4. Spiritual comfort; equanimity, tranquility.
  5. Enjoyment, pleasure, delight.
  6. Ease, facility.
  7. The opportunity by which something is possible; means, ability.
    • c. 1225, “Feorðe dale: fondunges”, in Ancrene Ƿiſſe (MS. Corpus Christi 402)‎[1], Herefordshire, published c. 1235, folio 78, verso; republished at Cambridge: Parker Library on the Web, January 2018:
      [] hƿen þe delit i þe luſt iſ igan ſe ouerforð · þet ter nere nan ƿiðſeggunge ȝef þer ƿere eiſe to fulle þe dede ·
      [] when the delight taken in the craving has gone so far that there will be no denying it if there's any way whatsoever to do it.
  8. The mitigation or alleviation of discomfort, burden or suffering.
  9. (law) The right to utilize the property of a neighbour for certain ends; easement.
SynonymsEdit
DescendantsEdit
  • English: ease

ReferencesEdit

Etymology 2Edit

AdjectiveEdit

ese

  1. Alternative form of eise

Northern PaiuteEdit

PronunciationEdit

NounEdit

ese

  1. light brown-gray

Norwegian NynorskEdit

Alternative formsEdit

EtymologyEdit

From Germanic, ultimately from the Proto-Indo-European root *yes- (to well, seethe, foam, ferment). Compare Icelandic æsa, from Proto-Germanic *jōsijaną.

VerbEdit

ese (present tense esar, past tense esa, past participle esa, passive infinitive esast, present participle esande, imperative ese/es)

  1. (intransitive) to swell, seethe, ferment
  2. (intransitive, by extension) to grow larger
  3. (impersonal) to devolve, be stirred, riled up
    Synonym: ulme

Derived termsEdit

Related termsEdit

ReferencesEdit


PohnpeianEdit

VerbEdit

ese

  1. (transitive) to know

SpanishEdit

PronunciationEdit

  • IPA(key): /ˈese/, [ˈe.se]
    • (file)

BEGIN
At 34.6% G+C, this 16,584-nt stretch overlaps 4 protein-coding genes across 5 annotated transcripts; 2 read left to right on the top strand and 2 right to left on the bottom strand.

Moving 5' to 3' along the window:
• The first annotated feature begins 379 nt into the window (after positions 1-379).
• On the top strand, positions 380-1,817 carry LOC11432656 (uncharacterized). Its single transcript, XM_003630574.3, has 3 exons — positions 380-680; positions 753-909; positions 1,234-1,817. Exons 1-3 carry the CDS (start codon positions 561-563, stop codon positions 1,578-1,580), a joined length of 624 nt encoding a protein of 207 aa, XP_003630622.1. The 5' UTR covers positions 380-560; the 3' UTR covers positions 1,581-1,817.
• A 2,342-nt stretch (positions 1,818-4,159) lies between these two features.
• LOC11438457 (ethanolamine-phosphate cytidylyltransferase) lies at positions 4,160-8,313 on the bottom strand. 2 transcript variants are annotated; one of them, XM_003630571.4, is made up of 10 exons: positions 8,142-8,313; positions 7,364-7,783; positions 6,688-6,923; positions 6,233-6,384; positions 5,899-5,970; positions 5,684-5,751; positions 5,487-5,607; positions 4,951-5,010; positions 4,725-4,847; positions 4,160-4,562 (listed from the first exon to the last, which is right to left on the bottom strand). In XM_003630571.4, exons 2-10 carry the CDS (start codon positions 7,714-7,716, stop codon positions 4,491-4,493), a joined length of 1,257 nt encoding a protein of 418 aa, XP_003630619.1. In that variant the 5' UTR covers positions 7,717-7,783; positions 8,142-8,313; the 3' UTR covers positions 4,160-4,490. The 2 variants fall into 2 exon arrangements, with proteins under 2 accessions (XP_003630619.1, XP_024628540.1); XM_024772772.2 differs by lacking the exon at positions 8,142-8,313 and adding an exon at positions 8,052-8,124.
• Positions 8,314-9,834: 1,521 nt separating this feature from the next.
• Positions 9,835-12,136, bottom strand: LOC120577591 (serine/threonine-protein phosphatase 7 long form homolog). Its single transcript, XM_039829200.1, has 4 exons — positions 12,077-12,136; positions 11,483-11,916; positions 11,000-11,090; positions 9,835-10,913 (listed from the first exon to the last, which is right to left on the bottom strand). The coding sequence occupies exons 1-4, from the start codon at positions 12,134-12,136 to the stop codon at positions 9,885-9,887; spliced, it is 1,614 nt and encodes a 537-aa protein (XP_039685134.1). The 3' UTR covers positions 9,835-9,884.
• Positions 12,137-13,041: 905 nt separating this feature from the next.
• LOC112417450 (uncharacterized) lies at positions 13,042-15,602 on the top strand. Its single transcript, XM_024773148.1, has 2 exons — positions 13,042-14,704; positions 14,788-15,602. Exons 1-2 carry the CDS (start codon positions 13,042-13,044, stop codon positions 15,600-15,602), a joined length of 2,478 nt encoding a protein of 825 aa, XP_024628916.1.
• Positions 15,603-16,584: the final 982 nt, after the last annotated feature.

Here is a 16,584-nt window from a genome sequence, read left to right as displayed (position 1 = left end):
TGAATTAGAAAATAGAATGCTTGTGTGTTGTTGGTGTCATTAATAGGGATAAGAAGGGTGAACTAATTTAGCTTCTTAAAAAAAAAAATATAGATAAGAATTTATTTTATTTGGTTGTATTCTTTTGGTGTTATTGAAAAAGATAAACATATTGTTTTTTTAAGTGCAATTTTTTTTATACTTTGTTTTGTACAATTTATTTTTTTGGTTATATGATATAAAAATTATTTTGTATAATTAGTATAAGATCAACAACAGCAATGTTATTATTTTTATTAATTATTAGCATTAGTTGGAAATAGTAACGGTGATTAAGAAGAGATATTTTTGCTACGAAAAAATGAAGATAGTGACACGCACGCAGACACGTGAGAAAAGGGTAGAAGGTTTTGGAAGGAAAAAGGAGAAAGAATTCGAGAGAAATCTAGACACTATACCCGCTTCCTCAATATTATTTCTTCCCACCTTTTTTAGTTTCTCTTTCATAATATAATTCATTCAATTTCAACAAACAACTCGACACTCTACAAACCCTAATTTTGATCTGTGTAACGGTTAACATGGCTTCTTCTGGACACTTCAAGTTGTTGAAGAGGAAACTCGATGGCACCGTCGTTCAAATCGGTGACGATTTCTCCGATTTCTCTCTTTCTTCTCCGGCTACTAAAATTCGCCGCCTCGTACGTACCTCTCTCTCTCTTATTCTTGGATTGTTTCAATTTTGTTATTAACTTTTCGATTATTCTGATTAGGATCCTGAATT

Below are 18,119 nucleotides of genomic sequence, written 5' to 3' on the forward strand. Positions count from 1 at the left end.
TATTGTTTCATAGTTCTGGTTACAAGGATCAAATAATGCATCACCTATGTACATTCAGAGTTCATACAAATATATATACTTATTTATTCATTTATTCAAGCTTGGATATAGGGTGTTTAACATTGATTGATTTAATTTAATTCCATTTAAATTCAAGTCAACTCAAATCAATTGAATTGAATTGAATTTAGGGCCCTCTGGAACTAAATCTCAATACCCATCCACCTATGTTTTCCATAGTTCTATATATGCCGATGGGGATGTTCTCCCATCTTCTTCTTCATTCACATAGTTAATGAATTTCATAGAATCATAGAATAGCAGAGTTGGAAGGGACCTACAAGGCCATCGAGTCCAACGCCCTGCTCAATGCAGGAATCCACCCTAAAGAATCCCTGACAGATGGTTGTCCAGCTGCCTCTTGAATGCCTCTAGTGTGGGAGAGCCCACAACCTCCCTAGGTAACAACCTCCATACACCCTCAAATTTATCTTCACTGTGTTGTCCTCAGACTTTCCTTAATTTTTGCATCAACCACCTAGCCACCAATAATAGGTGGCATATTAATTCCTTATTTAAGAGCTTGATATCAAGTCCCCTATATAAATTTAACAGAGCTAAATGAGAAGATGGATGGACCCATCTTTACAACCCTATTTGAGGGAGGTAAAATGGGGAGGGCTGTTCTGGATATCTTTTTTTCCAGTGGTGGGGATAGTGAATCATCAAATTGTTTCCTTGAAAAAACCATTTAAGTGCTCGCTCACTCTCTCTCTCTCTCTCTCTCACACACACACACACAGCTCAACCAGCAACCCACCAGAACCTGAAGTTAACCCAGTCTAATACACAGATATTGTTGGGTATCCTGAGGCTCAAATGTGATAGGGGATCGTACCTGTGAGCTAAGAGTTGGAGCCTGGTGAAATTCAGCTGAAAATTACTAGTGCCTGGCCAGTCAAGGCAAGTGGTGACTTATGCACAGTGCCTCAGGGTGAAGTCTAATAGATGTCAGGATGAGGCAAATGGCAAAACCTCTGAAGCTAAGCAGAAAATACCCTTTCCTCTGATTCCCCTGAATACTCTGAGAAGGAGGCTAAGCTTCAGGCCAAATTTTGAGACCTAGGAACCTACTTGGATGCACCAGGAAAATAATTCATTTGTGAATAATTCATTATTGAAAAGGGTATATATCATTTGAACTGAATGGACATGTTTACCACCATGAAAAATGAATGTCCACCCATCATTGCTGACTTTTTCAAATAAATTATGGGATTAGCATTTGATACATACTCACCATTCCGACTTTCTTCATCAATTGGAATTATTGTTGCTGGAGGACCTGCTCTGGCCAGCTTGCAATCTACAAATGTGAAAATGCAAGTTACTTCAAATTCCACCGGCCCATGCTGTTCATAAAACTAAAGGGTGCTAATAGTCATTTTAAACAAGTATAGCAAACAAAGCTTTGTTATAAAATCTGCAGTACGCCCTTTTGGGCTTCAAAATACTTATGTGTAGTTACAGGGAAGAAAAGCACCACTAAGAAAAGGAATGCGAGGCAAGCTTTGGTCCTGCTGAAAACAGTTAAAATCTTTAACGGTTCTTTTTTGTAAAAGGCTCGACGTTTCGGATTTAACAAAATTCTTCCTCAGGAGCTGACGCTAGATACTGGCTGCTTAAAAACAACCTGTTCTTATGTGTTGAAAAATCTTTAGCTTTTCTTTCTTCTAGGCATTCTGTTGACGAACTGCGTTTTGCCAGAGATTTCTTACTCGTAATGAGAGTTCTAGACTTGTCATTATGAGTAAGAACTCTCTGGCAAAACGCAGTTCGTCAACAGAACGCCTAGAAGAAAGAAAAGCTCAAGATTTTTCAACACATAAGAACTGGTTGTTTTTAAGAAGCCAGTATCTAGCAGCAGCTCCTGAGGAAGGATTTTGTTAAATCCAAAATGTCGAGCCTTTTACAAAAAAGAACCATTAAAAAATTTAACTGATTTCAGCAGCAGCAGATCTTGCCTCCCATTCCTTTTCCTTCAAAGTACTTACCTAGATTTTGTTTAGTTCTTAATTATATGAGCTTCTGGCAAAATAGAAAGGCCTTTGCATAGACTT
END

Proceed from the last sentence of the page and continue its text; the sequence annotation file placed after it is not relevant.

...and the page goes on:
Etymology 1Edit

NounEdit

ese f (plural eses)

  1. The name of the Latin-script letter S.

Etymology 2Edit

From Latin ipse.

DeterminerEdit

ese m sg (plural esos, feminine esa, feminine plural esas)

  1. (demonstrative) that
    Synonym: (poetic or archaic) aquese

InterjectionEdit

ese

  1. (Mexico, informal) hello

PronounEdit

ese m (feminine esa, neuter eso, masculine plural esos, feminine plural esas, neuter plural esos)

  1. (demonstrative) Alternative spelling of ése
Usage notesEdit
  • The unaccented form can function as a pronoun if it can be unambiguously deduced as such from context.

See alsoEdit

Further readingEdit


YorubaEdit

 
Esé

Etymology 1Edit

PronunciationEdit

IPA(key): /ē.sé/

NounEdit

esé

  1. hippopotamus
    Synonym: erinmi

Etymology 2Edit

 
Èse ọ̀sìn

PronunciationEdit

IPA(key): /è.sē/

NounEdit

èse

  1. cat
    Synonyms: ológbò, ológìní, músù
    irọ́ ni, ẹ̀yìn èse kì í kanlẹ̀It is impossible, a cat can never land on its back

Etymology 3Edit

From è- (nominalizing prefix) +‎ (To dye, to paint)

PronunciationEdit

IPA(key): /è.sè/

NounEdit

èsè

  1. purple dye, purple paint
    ó sè é ní èsèShe dyed it purple
Derived termsEdit

Etymology 4Edit

PronunciationEdit

IPA(key): /è.sè/

NounEdit

èsè

  1. provision

Etymology 5Edit

PronunciationEdit

IPA(key): /ē.sè/

NounEdit

esè

  1. shea butter
    Synonym: òrí